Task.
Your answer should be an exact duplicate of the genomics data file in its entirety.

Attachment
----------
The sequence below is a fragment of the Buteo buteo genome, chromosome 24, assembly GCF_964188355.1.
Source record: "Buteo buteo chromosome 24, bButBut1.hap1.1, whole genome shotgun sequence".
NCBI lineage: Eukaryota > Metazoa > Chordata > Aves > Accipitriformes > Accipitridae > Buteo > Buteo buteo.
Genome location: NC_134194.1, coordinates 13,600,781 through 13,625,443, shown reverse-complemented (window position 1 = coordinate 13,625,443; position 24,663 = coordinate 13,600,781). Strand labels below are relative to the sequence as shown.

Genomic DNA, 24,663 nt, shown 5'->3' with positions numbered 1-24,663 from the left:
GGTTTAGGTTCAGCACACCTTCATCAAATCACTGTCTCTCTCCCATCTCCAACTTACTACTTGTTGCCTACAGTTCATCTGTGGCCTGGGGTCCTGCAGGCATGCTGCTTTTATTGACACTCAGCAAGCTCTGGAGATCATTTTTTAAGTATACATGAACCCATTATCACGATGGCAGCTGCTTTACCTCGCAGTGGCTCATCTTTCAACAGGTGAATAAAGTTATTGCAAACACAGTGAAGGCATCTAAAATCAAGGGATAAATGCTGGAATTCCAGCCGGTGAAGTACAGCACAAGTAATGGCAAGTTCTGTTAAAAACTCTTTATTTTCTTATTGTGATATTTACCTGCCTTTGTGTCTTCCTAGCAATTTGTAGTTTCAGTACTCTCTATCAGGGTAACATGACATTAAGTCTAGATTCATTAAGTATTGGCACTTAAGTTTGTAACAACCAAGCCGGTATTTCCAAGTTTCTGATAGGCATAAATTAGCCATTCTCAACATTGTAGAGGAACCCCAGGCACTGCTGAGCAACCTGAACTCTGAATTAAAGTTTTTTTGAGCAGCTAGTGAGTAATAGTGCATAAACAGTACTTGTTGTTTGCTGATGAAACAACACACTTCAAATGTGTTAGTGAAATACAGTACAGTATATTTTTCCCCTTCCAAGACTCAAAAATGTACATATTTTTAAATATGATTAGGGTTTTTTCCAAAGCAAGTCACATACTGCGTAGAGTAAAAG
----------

The sequence below is a fragment of the Buteo buteo genome, chromosome 24, assembly GCF_964188355.1.
Source record: "Buteo buteo chromosome 24, bButBut1.hap1.1, whole genome shotgun sequence".
NCBI lineage: Eukaryota > Metazoa > Chordata > Aves > Accipitriformes > Accipitridae > Buteo > Buteo buteo.
Genome location: NC_134194.1, coordinates 13,600,781 through 13,625,443, shown reverse-complemented (window position 1 = coordinate 13,625,443; position 24,663 = coordinate 13,600,781). Strand labels below are relative to the sequence as shown.

Genomic DNA, 24,663 nt, shown 5'->3' with positions numbered 1-24,663 from the left:
GGTTTAGGTTCAGCACACCTTCATCAAATCACTGTCTCTCTCCCATCTCCAACTTACTACTTGTTGCCTACAGTTCATCTGTGGCCTGGGGTCCTGCAGGCATGCTGCTTTTATTGACACTCAGCAAGCTCTGGAGATCATTTTTTAAGTATACATGAACCCATTATCACGATGGCAGCTGCTTTACCTCGCAGTGGCTCATCTTTCAACAGGTGAATAAAGTTATTGCAAACACAGTGAAGGCATCTAAAATCAAGGGATAAATGCTGGAATTCCAGCCGGTGAAGTACAGCACAAGTAATGGCAAGTTCTGTTAAAAACTCTTTATTTTCTTATTGTGATATTTACCTGCCTTTGTGTCTTCCTAGCAATTTGTAGTTTCAGTACTCTCTATCAGGGTAACATGACATTAAGTCTAGATTCATTAAGTATTGGCACTTAAGTTTGTAACAACCAAGCCGGTATTTCCAAGTTTCTGATAGGCATAAATTAGCCATTCTCAACATTGTAGAGGAACCCCAGGCACTGCTGAGCAACCTGAACTCTGAATTAAAGTTTTTTTGAGCAGCTAGTGAGTAATAGTGCATAAACAGTACTTGTTGTTTGCTGATGAAACAACACACTTCAAATGTGTTAGTGAAATACAGTACAGTATATTTTTCCCCTTCCAAGACTCAAAAATGTACATATTTTTAAATATGATTAGGGTTTTTTCCAAAGCAAGTCACATACTGCGTAGAGTAAAAG